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While prices are rising all over the world, the increases are especially striking in Latin America, which has the highest inflation forecast for both this year and next.
U.S. and U.K. inflation metrics recorded multi-decade highs, while big price jumps in New Zealand led the central bank to raise interest rates for the second time in as many months. India’s economy is showing signs of strengthening, while an increase in Covid-19 infections is denting business sentiment in Germany.
Here are some of the charts that appeared on Bloomberg this week on the latest developments in the global economy:
Personal spending rose in October from a month earlier by the most since March, while a closely watched inflation measure posted the largest annual increase in three decades. The figures come as some Federal Reserve officials are advocating for a faster tapering of the central bank’s asset-purchase program than initially planned.
The supply crunch that’s helped drive inflation to multi-decade highs shows some signs of easing in the U.S. -– but it’s still getting worse in Europe.
Applications for U.S. state unemployment benefits plunged last week to a level not seen since 1969, which if sustained would mark the next milestone in the labor market’s uneven recovery. However, the larger-than-expected drop was largely explained by how the government adjusts the raw data for seasonal swings.
German business confidence took another hit in November, with a new wave of Covid-19 infections looming over the economy and rising inflationary pressures threatening to weigh on manufacturing. Expectations for the next half year also worsened.
U.K. companies reported the strongest inflation in more than two decades during November, adding to pressure on the Bank of England to lift interest rates as early as this month. IHS Markit Ltd. said 63% of purchasing managers reported increased cost burdens, driving the fastest growth in an index tracking inflation since the report started in 1998.
Singapore expects gross domestic product to expand 3% to 5% next year, a slower pace than this year as its rebound from the worst of the pandemic steadies. The first official forecast for 2022 compares with about 7% this year, the Ministry of Trade and Industry said Wednesday, reflecting the impact from easing pandemic restrictions and a stabilizing global economy.
China pulled back on its already halting progress toward meeting its U.S. trade deal targets, slowing purchases of all types of goods covered by the agreement despite calls from the Biden administration for Beijing to adhere to its commitments.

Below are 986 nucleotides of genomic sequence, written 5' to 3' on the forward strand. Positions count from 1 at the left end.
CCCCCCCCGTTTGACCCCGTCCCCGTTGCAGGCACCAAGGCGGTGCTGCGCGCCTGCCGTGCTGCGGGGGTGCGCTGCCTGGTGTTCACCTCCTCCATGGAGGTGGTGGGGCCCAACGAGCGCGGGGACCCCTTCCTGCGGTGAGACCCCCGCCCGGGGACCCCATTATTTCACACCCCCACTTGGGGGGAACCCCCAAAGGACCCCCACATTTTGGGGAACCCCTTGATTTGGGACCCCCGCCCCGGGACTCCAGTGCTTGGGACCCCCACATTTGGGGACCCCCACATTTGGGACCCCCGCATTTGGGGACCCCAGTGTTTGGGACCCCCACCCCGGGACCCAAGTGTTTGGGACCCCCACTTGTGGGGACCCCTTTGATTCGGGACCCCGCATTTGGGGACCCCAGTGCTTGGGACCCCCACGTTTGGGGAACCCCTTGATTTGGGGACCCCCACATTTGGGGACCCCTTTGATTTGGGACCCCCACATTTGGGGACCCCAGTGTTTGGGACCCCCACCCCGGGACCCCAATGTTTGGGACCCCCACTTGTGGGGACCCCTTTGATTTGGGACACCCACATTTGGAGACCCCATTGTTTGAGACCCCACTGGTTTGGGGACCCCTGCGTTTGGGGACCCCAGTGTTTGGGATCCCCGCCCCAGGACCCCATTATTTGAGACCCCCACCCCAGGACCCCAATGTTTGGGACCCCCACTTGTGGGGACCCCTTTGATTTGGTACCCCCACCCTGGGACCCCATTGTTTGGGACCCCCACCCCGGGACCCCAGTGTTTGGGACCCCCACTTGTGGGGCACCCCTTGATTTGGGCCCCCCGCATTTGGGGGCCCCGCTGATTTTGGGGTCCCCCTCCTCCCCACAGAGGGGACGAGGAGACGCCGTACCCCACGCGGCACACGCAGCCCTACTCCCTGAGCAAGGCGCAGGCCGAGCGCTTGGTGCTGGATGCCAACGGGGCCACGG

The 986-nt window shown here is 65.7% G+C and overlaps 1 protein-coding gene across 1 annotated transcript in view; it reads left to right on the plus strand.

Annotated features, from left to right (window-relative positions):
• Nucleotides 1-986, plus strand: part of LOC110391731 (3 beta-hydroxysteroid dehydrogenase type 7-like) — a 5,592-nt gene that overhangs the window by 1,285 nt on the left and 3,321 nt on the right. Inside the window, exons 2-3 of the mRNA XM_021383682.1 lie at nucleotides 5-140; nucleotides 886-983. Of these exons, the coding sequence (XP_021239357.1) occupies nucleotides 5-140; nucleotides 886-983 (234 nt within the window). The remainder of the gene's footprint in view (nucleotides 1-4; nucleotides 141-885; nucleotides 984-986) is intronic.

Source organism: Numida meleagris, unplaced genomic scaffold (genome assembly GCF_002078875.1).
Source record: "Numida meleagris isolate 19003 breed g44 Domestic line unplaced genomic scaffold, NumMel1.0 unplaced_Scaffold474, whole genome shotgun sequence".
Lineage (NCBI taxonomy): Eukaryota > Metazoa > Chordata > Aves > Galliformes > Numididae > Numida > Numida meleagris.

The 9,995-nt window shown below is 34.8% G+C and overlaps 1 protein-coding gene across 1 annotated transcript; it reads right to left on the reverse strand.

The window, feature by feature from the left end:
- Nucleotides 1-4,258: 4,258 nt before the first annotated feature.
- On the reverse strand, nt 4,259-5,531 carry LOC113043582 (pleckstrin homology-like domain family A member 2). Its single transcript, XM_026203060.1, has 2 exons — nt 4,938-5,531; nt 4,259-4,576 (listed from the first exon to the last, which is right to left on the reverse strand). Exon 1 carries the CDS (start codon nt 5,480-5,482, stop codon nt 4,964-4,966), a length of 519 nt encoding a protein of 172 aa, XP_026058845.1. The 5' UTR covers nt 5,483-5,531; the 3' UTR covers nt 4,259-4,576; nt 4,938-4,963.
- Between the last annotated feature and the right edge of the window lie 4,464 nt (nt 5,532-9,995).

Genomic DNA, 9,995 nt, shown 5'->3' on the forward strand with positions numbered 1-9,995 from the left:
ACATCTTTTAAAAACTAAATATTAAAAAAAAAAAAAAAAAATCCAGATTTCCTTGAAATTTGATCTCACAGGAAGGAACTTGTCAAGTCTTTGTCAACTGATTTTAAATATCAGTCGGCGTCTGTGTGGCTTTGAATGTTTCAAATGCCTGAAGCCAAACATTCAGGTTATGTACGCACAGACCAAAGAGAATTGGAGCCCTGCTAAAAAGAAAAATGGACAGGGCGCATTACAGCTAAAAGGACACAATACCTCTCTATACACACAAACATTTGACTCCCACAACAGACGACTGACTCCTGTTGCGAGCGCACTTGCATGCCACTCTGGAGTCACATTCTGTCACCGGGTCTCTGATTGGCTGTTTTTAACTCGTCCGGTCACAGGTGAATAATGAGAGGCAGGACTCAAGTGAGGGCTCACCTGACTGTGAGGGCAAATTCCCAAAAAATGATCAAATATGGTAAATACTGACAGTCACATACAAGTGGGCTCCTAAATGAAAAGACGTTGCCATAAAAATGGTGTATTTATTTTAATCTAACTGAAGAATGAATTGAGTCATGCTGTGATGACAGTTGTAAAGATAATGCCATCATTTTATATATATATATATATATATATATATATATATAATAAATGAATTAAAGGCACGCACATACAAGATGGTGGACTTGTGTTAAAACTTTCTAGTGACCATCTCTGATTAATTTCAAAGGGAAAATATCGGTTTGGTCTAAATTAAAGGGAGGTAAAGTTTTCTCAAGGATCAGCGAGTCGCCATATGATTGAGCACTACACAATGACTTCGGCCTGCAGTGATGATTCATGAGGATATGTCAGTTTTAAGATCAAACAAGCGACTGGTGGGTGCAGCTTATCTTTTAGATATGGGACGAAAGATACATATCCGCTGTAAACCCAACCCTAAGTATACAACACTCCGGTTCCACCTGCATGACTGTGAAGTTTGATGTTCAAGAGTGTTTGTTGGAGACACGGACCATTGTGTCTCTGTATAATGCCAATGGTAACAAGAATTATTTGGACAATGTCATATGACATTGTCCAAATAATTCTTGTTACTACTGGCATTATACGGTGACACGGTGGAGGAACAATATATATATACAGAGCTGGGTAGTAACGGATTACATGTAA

Price surges are busting through policy makers’ targets in all of Latin America’s major economies, with annual inflation prints this month of 6% in Chile, 10.7% in Brazil and a whopping 52% in Argentina. Consumer prices in Mexico rose 7.05% in the first half of November from a year prior, the highest in 20 years.
India’s economy showed steady signs of strengthening in October as services, manufacturing and exports kept it on course to post the world’s fastest growth.
New Zealand’s central bank raised interest rates for the second time in two months and signaled it will need to tighten policy more quickly than previously expected to contain inflation.
©2021 Bloomberg L.P.
Poll suggests some Canadians are feeling brighter about the economy, own finances – Coast Reporter
OTTAWA — A new poll suggests some Canadians are feeling more upbeat about the state of the domestic economy and their own pocketbooks, though not quite as positive as they were before the COVID-19 pandemic.
The annual Leger survey of economic confidence found that nearly two in every five respondents rated the economy as being good or very good, which was up from the same survey last February.
Still, just over half of respondents weren’t as chipper on the state of the economy, with 54 per cent rating it as poor or very poor.
That figure was a drop from the 61 per cent of respondents in last year’s survey, but still above the 36 per cent recorded in February 2020 just before the first wave of the pandemic.
About two-thirds of respondents also showed confidence in their personal finances, a figure that has remained steady through surveys in each of the previous two years.
The poll of 2,399 Canadians who took part in an online panel between Jan. 7 and 12 cannot be given a margin of error because internet panels are not considered to be truly random samples.
Christian Bourque, Leger’s executive vice-president, said the results suggest respondents are more optimistic about the economy than markets and economists who have downshifted expectations for the year. The poll indicates that optimism also extends to their personal finances despite high inflation rates.
“People feel a little bit more upbeat than one would have thought and it’s certainly an increase from what we saw over the past year in terms of overall optimism,” Bourque said.